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Quintessence Publishing: Journals: IJP
The International Journal of Prosthodontics

Edited by George A. Zarb, BChD, DDS, MS, MS, FRCD(C)

ISSN 0893-2174

Publication:
May/June 2004
Volume 17 , Issue 3

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Fatigue Resistance of Teeth Restored with Cuspal-Coverage Composite Restorations

Willem M. M. Fennis, DDS/Ruud H. Kuijs, DDS/Cees M. Kreulen, DDS, PhD/Nico Verdonschot, PhD/Nico H. J. Creugers, DDS, PhD

Pages: 313317
PMID: 15237878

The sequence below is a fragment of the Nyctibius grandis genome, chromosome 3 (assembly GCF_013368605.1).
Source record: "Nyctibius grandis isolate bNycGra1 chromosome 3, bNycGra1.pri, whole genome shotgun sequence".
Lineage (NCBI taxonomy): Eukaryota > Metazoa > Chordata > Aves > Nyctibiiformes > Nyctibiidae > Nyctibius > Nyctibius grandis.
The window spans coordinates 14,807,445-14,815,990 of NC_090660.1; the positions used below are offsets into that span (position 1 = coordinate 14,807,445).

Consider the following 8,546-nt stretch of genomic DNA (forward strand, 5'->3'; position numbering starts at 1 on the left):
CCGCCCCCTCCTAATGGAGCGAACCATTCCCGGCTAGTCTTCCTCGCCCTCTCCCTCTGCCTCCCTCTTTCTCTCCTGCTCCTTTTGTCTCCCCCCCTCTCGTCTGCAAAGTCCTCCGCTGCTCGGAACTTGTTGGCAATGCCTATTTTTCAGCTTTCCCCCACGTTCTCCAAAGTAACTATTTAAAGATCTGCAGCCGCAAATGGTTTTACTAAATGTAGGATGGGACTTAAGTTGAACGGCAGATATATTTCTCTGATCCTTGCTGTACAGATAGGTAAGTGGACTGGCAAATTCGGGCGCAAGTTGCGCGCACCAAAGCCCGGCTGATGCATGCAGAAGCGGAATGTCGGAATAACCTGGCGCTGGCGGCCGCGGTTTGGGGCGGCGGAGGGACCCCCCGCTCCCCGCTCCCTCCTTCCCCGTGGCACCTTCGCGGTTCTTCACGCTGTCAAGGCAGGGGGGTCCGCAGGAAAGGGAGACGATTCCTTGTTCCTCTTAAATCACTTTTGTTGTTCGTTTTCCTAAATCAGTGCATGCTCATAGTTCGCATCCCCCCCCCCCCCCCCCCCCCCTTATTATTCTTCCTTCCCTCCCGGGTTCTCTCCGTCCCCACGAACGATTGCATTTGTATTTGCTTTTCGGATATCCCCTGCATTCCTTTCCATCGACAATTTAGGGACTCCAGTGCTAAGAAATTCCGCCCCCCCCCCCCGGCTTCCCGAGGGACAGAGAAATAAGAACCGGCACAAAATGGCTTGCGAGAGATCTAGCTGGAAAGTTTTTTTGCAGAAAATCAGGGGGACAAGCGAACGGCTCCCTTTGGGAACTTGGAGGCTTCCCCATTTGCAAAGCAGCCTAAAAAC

Purpose:This study assessed the influence of palatal cuspal coverage on the in vitro fatigue resistance and failure mode of Class II resin composite restorations including replacement of the buccal cusp in premolars. Materials and Methods:A master model was made of a maxillary premolar with an MOD amalgam cavity and a simulated fracture of the buccal cusp from the isthmus floor to the CEJ. Using a copymilling machine, this preparation was copied to 20 extracted human maxillary premolars (group A). Subsequently, the palatal cusp was reduced by 1.5 mm; this modified preparation was copied to 20 additional maxillary premolars (group B). Direct resin composite restorations were made in all teeth. Cyclic load (5 Hz) was applied, starting with a load of 200 N (10,000 cycles), followed by stages of 400, 600, 800, and 1,000 N at a maximum of 50,000 cycles each. Samples were loaded until fracture or to a maximum of 210,000 cycles. Results:Of the restored premolars of group A, 20% withstood all 210,000 loading cycles; in group B, this figure was 55%. In group A, 19% of the fractures ended below the CEJ; in group B, 78% did. Conclusion:Palatal cuspal coverage increased the fatigue resistance of Class II resin composite restorations with replacement of the buccal cusp in premolars. However, fractures of restorations with cuspal coverage led to more dramatic failures that made restoration virtually impossible. This suggests caution in lowering remaining cusps for these adhesive restorations in the clinical situation. Int J Prosthodont 2004;17:313317.

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